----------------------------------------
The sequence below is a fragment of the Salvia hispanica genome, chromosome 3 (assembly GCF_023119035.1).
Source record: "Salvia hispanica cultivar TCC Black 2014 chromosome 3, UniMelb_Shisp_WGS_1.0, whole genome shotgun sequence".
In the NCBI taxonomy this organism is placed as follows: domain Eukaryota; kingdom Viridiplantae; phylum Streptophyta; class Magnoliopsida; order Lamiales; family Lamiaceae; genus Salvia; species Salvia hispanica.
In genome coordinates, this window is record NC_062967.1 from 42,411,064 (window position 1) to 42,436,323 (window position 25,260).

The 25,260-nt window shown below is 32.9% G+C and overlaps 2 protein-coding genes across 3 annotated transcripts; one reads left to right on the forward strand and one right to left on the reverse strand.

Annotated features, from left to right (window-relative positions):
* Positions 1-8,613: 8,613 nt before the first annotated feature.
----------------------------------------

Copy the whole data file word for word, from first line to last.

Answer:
The sequence below is a fragment of the Salvia hispanica genome, chromosome 3 (assembly GCF_023119035.1).
Source record: "Salvia hispanica cultivar TCC Black 2014 chromosome 3, UniMelb_Shisp_WGS_1.0, whole genome shotgun sequence".
In the NCBI taxonomy this organism is placed as follows: domain Eukaryota; kingdom Viridiplantae; phylum Streptophyta; class Magnoliopsida; order Lamiales; family Lamiaceae; genus Salvia; species Salvia hispanica.
In genome coordinates, this window is record NC_062967.1 from 42,411,064 (window position 1) to 42,436,323 (window position 25,260).

The 25,260-nt window shown below is 32.9% G+C and overlaps 2 protein-coding genes across 3 annotated transcripts; one reads left to right on the forward strand and one right to left on the reverse strand.

Annotated features, from left to right (window-relative positions):
* Positions 1-8,613: 8,613 nt before the first annotated feature.